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June, 24

John Williams’s music is what great cinema sounds like

The first time I recognised John Williams, I thought he was someone else. Two people, in fact. As a child I was one of those tragic cases who gets to know their parents’ classical CD collection back to front, and when I went to see Hook, its fantastically vivid score rung a few bells. 

During the scene in which Julia Roberts’ Tinkerbell flies in through the window, knocks over the furniture and swats Robin Williams in the face with a rolled-up newspaper, my smarty-pants 10-year-old self’s ears pricked up: those surging strings and fluttering flutes in the background were from Stravinsky’s The Firebird! 

A few minutes later, it happened again. As Bob Hoskins’ Smee carried Dustin Hoffman’s freshly sharpened steel talon back to the ship, followed by a conga-line of pirates – that jaunty ditty jostling them onwards was Strauss’s Persian March, wasn’t it? How wonderful, I remember thinking, that the filmmakers had managed to find just the right pieces to match those moments from the entire historical sweep of classical music.

I share this memory not to illustrate what a ghastly little nerd I once was, but because it pinpoints one of the things about Williams’s work I treasure most: as a child, I was able to appreciate his genius before I even knew his job existed. Williams’s announcement this week that his score for the forthcoming Indiana Jones film will likely be his last heralds what will surely be the saddest retirement in cinema this year – though also, considering he turned 90 in February, one for which we should have been braced. (Brad Pitt has also announced that he's in "the last leg" of his career, but that seems less significant.)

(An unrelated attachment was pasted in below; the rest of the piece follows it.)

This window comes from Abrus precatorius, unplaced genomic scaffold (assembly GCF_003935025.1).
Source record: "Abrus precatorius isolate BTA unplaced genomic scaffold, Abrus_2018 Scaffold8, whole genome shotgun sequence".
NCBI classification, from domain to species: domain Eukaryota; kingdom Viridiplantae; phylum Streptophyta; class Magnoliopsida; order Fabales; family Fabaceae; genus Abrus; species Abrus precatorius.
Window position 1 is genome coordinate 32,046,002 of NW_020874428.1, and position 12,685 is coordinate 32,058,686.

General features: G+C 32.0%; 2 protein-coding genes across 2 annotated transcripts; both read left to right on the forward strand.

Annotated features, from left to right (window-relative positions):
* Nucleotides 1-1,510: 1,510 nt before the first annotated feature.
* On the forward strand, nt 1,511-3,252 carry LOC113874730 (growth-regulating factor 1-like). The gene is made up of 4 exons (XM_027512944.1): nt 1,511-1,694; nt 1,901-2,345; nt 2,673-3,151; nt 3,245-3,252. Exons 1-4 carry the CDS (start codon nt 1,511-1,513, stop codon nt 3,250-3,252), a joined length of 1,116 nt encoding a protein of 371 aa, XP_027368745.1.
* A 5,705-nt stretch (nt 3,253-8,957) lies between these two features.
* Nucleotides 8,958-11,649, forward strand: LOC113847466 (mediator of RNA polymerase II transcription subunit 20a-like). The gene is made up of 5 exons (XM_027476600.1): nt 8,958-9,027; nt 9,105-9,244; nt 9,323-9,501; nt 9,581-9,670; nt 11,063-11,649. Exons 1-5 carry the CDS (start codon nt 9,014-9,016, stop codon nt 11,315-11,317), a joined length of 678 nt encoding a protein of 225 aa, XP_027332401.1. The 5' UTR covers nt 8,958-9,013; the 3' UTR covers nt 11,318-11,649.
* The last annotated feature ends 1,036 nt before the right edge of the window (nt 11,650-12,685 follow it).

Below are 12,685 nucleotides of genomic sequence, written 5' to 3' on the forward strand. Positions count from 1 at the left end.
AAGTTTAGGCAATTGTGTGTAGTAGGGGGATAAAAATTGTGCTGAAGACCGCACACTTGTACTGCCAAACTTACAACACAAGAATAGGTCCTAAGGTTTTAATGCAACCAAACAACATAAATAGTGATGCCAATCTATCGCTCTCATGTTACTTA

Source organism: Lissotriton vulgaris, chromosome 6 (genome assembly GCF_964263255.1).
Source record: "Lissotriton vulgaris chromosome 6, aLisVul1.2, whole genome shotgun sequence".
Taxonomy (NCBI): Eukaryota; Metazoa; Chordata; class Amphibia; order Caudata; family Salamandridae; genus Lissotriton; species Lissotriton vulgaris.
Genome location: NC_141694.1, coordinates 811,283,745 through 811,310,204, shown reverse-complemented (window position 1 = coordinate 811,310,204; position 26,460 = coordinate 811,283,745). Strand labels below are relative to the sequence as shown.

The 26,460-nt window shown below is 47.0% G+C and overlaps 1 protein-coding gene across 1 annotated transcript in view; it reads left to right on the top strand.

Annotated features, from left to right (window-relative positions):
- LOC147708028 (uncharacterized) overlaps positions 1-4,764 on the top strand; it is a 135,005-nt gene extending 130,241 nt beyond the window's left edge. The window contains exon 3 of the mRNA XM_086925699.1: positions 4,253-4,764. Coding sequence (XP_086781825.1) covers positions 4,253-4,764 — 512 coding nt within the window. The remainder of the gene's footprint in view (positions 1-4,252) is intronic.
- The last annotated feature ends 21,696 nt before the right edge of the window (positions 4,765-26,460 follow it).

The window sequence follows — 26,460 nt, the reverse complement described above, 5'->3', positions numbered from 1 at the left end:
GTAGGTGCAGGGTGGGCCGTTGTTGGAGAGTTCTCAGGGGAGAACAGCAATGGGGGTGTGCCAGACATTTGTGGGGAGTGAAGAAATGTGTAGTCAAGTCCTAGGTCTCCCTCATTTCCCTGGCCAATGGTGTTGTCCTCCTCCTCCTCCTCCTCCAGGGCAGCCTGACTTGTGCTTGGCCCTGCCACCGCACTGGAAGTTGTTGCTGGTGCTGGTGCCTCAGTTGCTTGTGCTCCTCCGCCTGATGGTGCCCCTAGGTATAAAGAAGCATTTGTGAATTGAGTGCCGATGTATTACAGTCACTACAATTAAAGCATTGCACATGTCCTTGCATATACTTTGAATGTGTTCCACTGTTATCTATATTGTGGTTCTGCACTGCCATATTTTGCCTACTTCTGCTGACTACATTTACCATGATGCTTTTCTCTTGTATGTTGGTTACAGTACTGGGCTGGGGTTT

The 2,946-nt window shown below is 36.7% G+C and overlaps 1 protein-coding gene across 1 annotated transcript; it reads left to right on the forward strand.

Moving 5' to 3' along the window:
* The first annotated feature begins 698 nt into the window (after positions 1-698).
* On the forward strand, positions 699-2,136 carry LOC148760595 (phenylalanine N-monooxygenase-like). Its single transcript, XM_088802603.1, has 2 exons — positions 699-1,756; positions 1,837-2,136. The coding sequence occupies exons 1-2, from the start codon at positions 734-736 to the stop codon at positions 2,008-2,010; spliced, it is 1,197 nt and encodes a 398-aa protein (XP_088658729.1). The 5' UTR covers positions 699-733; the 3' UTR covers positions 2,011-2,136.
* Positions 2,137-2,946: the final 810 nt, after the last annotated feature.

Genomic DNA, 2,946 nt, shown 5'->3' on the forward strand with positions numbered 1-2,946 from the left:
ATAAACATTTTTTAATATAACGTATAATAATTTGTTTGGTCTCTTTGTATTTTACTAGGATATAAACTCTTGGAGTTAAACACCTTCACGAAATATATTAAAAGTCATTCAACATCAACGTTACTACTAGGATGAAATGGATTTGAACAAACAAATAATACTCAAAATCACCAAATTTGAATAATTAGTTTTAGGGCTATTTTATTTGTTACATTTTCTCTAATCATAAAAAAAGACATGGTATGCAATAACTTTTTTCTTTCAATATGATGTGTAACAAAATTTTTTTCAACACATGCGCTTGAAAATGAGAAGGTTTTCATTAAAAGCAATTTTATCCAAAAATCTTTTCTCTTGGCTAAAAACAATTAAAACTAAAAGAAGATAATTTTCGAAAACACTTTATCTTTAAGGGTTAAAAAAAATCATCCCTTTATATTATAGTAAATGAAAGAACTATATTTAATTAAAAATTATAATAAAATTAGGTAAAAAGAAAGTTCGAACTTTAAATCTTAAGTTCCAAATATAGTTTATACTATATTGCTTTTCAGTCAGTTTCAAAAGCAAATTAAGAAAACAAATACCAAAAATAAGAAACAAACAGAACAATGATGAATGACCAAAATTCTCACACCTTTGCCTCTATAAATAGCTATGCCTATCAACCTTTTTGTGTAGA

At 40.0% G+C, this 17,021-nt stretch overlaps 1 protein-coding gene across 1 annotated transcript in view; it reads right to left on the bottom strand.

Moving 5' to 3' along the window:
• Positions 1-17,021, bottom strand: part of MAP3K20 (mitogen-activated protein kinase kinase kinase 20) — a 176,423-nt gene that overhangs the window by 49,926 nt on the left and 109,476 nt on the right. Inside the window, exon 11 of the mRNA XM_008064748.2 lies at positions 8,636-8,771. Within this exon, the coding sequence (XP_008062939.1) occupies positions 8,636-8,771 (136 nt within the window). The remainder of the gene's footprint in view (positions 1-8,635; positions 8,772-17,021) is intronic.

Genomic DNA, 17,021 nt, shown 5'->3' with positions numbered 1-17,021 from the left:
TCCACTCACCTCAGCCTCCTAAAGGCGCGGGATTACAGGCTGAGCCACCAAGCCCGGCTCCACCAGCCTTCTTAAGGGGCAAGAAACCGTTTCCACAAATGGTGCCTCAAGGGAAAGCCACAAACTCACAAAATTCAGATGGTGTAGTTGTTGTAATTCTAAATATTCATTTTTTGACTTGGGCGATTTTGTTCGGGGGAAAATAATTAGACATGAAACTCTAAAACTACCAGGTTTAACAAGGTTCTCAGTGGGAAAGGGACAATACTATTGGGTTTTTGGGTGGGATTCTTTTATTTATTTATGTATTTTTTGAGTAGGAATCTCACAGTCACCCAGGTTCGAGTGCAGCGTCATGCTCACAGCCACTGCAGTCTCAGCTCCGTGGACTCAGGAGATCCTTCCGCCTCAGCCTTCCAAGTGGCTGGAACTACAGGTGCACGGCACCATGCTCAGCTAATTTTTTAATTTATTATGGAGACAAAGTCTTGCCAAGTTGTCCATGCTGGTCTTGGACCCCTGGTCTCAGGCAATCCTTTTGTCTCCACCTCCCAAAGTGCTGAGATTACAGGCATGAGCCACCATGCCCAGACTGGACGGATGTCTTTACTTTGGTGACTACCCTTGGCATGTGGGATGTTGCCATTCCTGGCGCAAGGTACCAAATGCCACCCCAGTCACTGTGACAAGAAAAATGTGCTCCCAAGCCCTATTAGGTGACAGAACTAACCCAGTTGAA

This is end-of-an-era stuff in a way that doesn’t apply to any other living film composer: to my generation, Williams’s music is simply what great cinema sounds like. His scores for Star Wars, the 1978 Superman, Home Alone, plus his collaborations with Steven Spielberg during the pair's two-decade run from the mid-1970s to mid-90s made amply sure of that.

Lucas knew Williams’s music was so integral to Star Wars that he made it the very first thing we experience from that universe – even before our eyes have had time to take in the title, our ears have already been treated to that triumphant opening chord.

But the DNA of Williams’s Star Wars score goes far beyond cinema itself. Remember the heart-attack ostinato that accompanies the early Star Destroyer flyover? Have a listen to the closing minute of Mars, from Gustav Holst’s The Planets. As for the heat-haze of woodwind that accompanies shots of the Tatooine desert? There’s Stravinsky again: specifically, The Sacrifice from The Rite of Spring. The climactic medal ceremony? Strike up The Throne Room from Korngold’s score for The Sea Hawk, with a little of Elgar’s Land of Hope and Glory sprinkled on top. 

Photo: provided by The Telegraph
Source: msn.com
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